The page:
Sex at Any Age

Do you ever think that society believes only young people have sex? From advertising to TV and movies, we usually see couples under 40 in intimate relationships. Anyone older than that usually plays the wise patriarch or matriarch of the family, doling out sage advice and seemingly living life without sex.

Well, we know better than that—in fact, couples often say that sex gets better as they get older. A recent interview on NPR with author Darcey Steinke talks about menopause and sex, and some of the misperceptions surrounding both. Her book, Flash Count Diary: Menopause and the Vindication of Natural Life looks at the author’s own experience navigating the attitudes of others about an older woman’s role regarding sex. In her opinion, if couples are willing to think beyond traditional intercourse, they will find their relationships are more intimate than ever. And, she adds, “don’t be afraid to use lots of lubrication.”

Steinke said she had to get used to the changes in herself during menopause. “I felt my very femininity was in question,” she noted. “I didn’t have a lot of the female signifiers that I once had. My hair wasn’t as smooth. I can remember a waiter once saying ‘Sir’ to me and I was like, ‘Oh my gosh. Wow. This is a whole new territory.”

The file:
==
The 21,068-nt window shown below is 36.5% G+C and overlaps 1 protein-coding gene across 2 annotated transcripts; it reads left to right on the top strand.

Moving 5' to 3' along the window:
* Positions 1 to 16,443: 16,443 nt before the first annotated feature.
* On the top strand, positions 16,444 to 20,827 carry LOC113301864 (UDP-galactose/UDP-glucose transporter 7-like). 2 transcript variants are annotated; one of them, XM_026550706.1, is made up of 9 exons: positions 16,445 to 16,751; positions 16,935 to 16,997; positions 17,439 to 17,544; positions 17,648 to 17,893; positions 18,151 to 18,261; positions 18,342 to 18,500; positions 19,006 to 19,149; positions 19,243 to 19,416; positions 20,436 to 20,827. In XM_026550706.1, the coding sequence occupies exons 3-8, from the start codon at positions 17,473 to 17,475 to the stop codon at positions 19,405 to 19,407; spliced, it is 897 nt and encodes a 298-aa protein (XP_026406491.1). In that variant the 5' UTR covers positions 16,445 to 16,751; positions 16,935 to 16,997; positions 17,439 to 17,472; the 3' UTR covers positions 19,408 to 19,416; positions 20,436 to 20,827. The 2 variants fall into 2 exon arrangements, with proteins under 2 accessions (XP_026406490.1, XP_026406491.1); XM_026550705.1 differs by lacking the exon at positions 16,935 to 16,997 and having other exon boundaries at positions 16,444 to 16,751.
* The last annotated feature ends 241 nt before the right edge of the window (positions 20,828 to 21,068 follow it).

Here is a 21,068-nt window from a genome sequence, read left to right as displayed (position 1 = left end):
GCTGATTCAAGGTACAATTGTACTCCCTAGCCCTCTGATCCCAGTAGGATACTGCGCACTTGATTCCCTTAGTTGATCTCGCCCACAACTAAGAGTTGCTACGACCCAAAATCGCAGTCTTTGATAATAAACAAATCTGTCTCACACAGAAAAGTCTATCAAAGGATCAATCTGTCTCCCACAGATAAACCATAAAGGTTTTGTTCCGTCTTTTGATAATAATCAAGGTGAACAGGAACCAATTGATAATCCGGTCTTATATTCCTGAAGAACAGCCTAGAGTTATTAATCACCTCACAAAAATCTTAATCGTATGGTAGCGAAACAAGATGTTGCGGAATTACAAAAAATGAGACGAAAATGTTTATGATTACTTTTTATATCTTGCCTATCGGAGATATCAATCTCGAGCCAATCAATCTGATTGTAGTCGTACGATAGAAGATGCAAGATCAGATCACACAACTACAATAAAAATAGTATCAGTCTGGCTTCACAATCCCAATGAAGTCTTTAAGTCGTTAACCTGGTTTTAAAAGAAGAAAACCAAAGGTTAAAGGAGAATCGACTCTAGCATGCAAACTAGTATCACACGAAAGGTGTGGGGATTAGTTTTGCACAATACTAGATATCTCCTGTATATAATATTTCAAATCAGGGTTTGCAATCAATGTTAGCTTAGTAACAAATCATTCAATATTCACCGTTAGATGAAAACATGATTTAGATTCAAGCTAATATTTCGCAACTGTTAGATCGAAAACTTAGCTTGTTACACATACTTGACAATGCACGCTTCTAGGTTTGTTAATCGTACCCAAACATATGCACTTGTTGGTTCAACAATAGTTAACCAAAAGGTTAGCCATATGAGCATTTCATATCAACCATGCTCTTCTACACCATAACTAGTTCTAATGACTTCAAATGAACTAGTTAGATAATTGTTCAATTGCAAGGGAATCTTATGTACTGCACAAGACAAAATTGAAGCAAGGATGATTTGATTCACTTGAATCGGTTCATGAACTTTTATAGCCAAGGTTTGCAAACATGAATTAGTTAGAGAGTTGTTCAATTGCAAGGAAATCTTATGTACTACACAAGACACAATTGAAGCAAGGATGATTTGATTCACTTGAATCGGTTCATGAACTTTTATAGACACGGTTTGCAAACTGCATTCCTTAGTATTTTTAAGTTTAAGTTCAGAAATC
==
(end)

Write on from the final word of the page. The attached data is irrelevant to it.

As for sex, Steinke said it did change for her after menopause. “It was a gradual process,” she said. “I do remember feeling less interested in intercourse. I actually felt like it was sort of uncomfortable. Your body changes and you don’t have as much lubrication. But that is so easily fixed by lube.”

Not only did Steinke interview women about menopause and sex, she talked with more than two dozen men about how they handled their partner’s body changes. While some men said their partners didn’t want to have sex anymore, others said there was less sex but more hugging and cuddling, which the men liked.

“One man that was the most verbal about this told me that he felt like sex was now connected more to play,” she said. “There was a lightness there. The pressure is gone.”

Her advice for women whose bodies are changing? “You have to have these discussions. Things are changing. You can deny all this and just decide not to be physical anymore. But if you go into it, the level of intimacy is kind of mind-blowing. That’s really beautiful. I would hate to miss it.”

Want to read more? Check out the link to the NPR story here.

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